Wednesday, April 13, 2011

50 children's books

If you're like me, you'd run the other way when someone comes to you and says that everyone "should" read this and "should" do that. That was my initial reaction to the list
by The Independent, of 50 books every child should read. But my curiosity got the better of me and I checked it out. (Thanks, Kelly Fineman at Writing and Ruminating, for pointing out the link.)

The article is about a list of 50 books compiled by prominent British children's authors and librarians in response to the their Education Secretary's suggestion that every 11-year old child should read a book a week to improve literacy.

I have read only a few on the list and wonder about the inclusion of some others. But
rather than to comment on their list, I thought I would come up with my own. I hope you'll indulge me as I share the books that have a special place in my children's reading journeys.

Susan Cooper: The Magician's Boy
This was the perfect book, in terms of the magical
quality of the story, the whimsical illustrations, and the length, for my daughter when she first learned how to read and we've worn out You Read To Me I'll Read To You (how I miss those cuddling sessions spent with this series of sweet, funny books.) She felt accomplished having finished reading a book on her own.

E. B. White: Charlotte's Web
We read this together at about the same time as she read The Magician's Boy. We would each read a page. Once again, she felt a sense of achievement after finishing it, especially after I told her this was a famous book.

Tony Abbott: The Secrets of Droon series

These are the books I credit for bringing my daughter from being someone who can read to someone who reads fluently.

Roald Dahl: Matilda
She first read this in first grade and has continued to read it once a year.

J. K. Rowling: Harry Potter
Rick Riordan: Percy Jackson
These books brought her the type of engagement and enjoyment that we bookworms thrive on.

Cressida Cowell: How To Train Your Dragon series
My son liked the Magic Tree House series when he first began to read but lost interest after about three books. I looked for many different alternatives, fiction and non-fiction, that would capture his attention enough to move him from able-to-read to able-to-read-fluently-and-for-enjoyment. These were the ones that did the magic. I knew he was hooked when I heard him chuckling to himself while reading. You can imagine my happiness when he ran to my room just to share a particularly good passage with me. Ah, thank you, Cressida Cowell.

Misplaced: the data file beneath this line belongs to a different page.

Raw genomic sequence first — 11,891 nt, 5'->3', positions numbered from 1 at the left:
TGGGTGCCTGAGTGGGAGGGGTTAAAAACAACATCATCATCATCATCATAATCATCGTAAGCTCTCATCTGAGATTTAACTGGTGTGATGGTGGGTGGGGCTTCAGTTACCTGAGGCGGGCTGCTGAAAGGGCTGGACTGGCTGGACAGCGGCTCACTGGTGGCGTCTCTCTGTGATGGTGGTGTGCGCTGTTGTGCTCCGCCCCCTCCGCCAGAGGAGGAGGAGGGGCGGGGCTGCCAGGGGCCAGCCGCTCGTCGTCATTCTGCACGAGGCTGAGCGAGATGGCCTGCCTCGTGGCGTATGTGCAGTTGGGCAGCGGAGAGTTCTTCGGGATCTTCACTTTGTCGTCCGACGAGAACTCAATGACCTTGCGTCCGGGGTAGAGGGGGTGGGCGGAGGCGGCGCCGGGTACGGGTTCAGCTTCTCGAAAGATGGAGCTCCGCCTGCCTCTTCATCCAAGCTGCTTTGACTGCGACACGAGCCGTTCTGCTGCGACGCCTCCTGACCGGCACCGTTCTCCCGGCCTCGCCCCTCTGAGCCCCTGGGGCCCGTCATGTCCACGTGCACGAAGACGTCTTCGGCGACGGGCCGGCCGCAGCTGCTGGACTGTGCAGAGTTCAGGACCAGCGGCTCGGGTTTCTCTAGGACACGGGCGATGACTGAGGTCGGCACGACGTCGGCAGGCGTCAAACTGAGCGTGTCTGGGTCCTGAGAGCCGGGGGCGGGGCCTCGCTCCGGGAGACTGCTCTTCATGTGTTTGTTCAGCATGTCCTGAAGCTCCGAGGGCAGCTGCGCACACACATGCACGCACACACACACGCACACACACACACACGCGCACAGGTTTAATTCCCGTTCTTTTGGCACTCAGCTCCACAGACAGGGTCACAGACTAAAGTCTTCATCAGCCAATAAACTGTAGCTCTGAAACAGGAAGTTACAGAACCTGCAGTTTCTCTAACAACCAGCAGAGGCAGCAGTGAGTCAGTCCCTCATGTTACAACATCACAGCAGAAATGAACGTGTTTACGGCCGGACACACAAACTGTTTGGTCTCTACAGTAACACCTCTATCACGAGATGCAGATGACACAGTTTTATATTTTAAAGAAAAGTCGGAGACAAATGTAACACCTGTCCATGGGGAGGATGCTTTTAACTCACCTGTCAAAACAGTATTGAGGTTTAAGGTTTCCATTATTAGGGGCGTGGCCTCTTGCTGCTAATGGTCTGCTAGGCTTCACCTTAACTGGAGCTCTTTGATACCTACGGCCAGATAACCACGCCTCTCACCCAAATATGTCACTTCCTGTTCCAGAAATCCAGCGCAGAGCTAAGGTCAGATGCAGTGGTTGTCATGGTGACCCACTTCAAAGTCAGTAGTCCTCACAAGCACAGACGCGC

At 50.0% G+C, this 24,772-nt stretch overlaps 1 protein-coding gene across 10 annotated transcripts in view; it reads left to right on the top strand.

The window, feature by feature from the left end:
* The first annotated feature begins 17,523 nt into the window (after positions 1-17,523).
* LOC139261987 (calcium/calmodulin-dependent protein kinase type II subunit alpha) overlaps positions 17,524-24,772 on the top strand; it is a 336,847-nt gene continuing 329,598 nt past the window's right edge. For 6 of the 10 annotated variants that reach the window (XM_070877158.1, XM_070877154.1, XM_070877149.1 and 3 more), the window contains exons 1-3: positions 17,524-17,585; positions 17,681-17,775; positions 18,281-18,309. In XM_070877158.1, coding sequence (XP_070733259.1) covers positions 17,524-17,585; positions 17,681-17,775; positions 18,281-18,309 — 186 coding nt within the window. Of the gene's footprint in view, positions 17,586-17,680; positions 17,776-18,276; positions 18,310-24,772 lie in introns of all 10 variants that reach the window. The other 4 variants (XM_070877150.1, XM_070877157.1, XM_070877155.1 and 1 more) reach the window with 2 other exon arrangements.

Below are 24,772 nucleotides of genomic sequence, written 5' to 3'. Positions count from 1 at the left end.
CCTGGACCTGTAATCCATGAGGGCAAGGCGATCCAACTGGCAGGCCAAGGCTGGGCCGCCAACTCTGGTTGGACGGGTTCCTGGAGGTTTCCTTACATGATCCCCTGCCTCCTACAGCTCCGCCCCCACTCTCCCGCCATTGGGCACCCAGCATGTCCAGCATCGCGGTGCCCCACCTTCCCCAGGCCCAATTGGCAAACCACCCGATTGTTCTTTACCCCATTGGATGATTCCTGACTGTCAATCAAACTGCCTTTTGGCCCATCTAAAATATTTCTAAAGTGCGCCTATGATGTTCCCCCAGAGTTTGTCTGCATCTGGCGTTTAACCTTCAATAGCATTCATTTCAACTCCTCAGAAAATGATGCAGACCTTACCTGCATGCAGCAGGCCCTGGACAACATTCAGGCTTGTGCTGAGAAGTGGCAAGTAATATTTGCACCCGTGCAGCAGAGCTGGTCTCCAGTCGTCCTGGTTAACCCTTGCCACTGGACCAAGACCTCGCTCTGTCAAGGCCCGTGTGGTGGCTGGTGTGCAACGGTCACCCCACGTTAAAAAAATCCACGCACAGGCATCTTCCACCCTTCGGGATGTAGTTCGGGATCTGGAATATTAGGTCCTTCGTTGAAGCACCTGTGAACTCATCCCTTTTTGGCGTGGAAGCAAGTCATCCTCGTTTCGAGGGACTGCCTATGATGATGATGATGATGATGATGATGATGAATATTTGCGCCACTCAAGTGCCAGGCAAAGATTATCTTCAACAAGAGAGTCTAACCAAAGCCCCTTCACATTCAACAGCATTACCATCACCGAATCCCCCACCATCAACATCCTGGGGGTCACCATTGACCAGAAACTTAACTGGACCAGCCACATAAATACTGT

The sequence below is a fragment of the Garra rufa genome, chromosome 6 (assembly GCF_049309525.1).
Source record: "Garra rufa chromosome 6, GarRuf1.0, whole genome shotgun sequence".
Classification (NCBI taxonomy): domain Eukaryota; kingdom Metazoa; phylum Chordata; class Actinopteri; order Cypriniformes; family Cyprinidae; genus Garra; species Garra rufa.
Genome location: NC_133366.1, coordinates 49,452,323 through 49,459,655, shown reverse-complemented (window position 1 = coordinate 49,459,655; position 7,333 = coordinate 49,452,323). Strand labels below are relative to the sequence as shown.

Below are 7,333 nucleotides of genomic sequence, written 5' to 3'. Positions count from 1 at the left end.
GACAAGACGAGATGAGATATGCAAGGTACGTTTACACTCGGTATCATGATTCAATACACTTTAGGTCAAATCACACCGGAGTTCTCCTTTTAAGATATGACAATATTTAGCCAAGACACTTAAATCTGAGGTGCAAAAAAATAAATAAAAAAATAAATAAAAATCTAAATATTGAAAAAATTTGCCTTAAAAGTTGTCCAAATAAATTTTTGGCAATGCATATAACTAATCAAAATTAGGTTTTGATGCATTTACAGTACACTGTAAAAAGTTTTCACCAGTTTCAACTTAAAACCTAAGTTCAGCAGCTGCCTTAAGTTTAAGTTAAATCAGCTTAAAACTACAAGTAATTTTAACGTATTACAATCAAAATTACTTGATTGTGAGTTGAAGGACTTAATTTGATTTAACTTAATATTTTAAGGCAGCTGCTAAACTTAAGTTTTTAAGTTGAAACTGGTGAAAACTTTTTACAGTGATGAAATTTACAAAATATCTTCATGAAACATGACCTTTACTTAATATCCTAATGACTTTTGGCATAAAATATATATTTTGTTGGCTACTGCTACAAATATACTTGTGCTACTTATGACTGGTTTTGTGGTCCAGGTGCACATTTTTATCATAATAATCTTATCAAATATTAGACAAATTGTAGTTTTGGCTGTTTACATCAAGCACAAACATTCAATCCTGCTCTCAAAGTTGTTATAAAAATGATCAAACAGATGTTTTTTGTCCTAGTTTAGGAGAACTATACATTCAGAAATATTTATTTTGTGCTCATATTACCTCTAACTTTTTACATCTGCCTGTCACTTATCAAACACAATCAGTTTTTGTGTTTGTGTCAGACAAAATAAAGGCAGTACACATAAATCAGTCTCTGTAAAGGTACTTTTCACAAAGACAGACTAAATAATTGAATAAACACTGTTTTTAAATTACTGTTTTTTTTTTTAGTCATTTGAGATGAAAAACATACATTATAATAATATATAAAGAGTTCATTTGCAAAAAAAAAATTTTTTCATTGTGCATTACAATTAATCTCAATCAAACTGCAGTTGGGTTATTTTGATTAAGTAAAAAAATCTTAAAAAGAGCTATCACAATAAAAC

Tony DiTerlizzi and Holly Black: Spiderwick Chronicles
At the library one day, I checked out all five books at one time, on a hunch. Sure enough, he finished the first book that night and the other four within the next few days. He devoured the Beyond Spiderwick books as well. When are you going to write more, Tony and Holly?

Bruce Coville: Jeremy Thatcher Dragon Hatcher
Like Spiderwick, this book combines magic and reality in a way that captured my son's imagination. (The entire Magic Shop series is fabulous.) The other reason he enjoyed this particular book is that he could relate to the character of Jeremy Thatcher.

Jeff Smith: The Bone series (graphic novels)
My son brought home a copy from the school library and
told me how funny they were. Again, the chuckling while reading. Priceless.

Tom Sniegoski: Bone novels
I saw the illustration on the cover and assumed this was another installment in the series of graphic novels. Turns out this is a novel written by another author, but with illustrations by Jeff Smith. My son didn't bat an eyelid when he found out this wasn't a graphic novel. In fact, he chose to read this over playing his beloved handheld video game!

There are a number of books that I love but my children don't (yet) such as C. S. Lewis's Narnia Chronicles, and those that I want them to be older before they read, such as Suzanne Collins's Hunger Games trilogy.

What about you? What are some of your favorite books for children? What are some of your own beloved books when you were young? Would love to hear your lists.

Note to self: The Hobbit! I bet both of them would love it if we read this together.


Bish Denham said...

I too wonder about some of the books on the list. Old Man and the Sea for 11 year olds? And I think the Lord of the Rings would be a hard one. But some of them seem spot on. Like The Secret Garden.

Anyway. For me (I was perhaps unusual) it was Call of the Wild.

Yat-Yee said...

Bish: The Old Man And The Sea was the first one that jumped out at me too. How old were you when you read Call of The Wild?

Mizmak said...

I like your selections.

Of the ones on the Independent site, I would wholeheartedly second the "Swallows and Amazons" books by Arthur Ransome - classic adventure stories full of heart and imagination. And everyone, young and old alike, should read Tove Jansson's Moomintroll books. They are fantastical, fun, atmospheric, and a sheer delight all round.